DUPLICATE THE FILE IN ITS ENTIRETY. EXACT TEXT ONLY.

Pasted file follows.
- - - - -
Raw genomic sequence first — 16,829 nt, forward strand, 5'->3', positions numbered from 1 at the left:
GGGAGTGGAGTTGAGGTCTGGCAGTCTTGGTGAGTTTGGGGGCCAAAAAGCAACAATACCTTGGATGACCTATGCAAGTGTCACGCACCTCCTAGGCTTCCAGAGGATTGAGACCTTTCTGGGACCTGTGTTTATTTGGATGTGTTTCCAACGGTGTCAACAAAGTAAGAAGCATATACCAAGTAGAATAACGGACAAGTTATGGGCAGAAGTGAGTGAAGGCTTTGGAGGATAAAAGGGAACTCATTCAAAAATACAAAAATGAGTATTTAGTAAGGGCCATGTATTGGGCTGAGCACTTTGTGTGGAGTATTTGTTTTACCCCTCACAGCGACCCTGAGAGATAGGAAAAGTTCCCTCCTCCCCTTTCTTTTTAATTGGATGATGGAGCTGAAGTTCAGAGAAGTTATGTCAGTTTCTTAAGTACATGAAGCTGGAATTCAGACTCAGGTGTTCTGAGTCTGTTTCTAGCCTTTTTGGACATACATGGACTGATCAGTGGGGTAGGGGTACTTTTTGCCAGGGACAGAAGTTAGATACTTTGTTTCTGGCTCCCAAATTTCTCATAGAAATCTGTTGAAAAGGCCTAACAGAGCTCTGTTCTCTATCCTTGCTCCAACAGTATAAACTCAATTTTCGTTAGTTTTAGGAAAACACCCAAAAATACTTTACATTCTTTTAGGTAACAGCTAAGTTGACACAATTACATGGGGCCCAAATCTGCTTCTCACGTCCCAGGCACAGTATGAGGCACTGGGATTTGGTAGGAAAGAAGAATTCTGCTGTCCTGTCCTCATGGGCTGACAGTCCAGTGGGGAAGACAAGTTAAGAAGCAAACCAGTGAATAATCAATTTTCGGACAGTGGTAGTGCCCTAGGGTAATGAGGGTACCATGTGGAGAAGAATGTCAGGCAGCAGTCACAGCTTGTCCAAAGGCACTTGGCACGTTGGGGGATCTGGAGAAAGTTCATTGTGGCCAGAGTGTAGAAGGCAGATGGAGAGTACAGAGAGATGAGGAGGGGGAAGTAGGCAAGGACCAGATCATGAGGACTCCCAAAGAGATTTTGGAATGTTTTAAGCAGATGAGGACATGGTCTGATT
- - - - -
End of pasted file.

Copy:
Raw genomic sequence first — 16,829 nt, forward strand, 5'->3', positions numbered from 1 at the left:
GGGAGTGGAGTTGAGGTCTGGCAGTCTTGGTGAGTTTGGGGGCCAAAAAGCAACAATACCTTGGATGACCTATGCAAGTGTCACGCACCTCCTAGGCTTCCAGAGGATTGAGACCTTTCTGGGACCTGTGTTTATTTGGATGTGTTTCCAACGGTGTCAACAAAGTAAGAAGCATATACCAAGTAGAATAACGGACAAGTTATGGGCAGAAGTGAGTGAAGGCTTTGGAGGATAAAAGGGAACTCATTCAAAAATACAAAAATGAGTATTTAGTAAGGGCCATGTATTGGGCTGAGCACTTTGTGTGGAGTATTTGTTTTACCCCTCACAGCGACCCTGAGAGATAGGAAAAGTTCCCTCCTCCCCTTTCTTTTTAATTGGATGATGGAGCTGAAGTTCAGAGAAGTTATGTCAGTTTCTTAAGTACATGAAGCTGGAATTCAGACTCAGGTGTTCTGAGTCTGTTTCTAGCCTTTTTGGACATACATGGACTGATCAGTGGGGTAGGGGTACTTTTTGCCAGGGACAGAAGTTAGATACTTTGTTTCTGGCTCCCAAATTTCTCATAGAAATCTGTTGAAAAGGCCTAACAGAGCTCTGTTCTCTATCCTTGCTCCAACAGTATAAACTCAATTTTCGTTAGTTTTAGGAAAACACCCAAAAATACTTTACATTCTTTTAGGTAACAGCTAAGTTGACACAATTACATGGGGCCCAAATCTGCTTCTCACGTCCCAGGCACAGTATGAGGCACTGGGATTTGGTAGGAAAGAAGAATTCTGCTGTCCTGTCCTCATGGGCTGACAGTCCAGTGGGGAAGACAAGTTAAGAAGCAAACCAGTGAATAATCAATTTTCGGACAGTGGTAGTGCCCTAGGGTAATGAGGGTACCATGTGGAGAAGAATGTCAGGCAGCAGTCACAGCTTGTCCAAAGGCACTTGGCACGTTGGGGGATCTGGAGAAAGTTCATTGTGGCCAGAGTGTAGAAGGCAGATGGAGAGTACAGAGAGATGAGGAGGGGGAAGTAGGCAAGGACCAGATCATGAGGACTCCCAAAGAGATTTTGGAATGTTTTAAGCAGATGAGGACATGGTCTGATT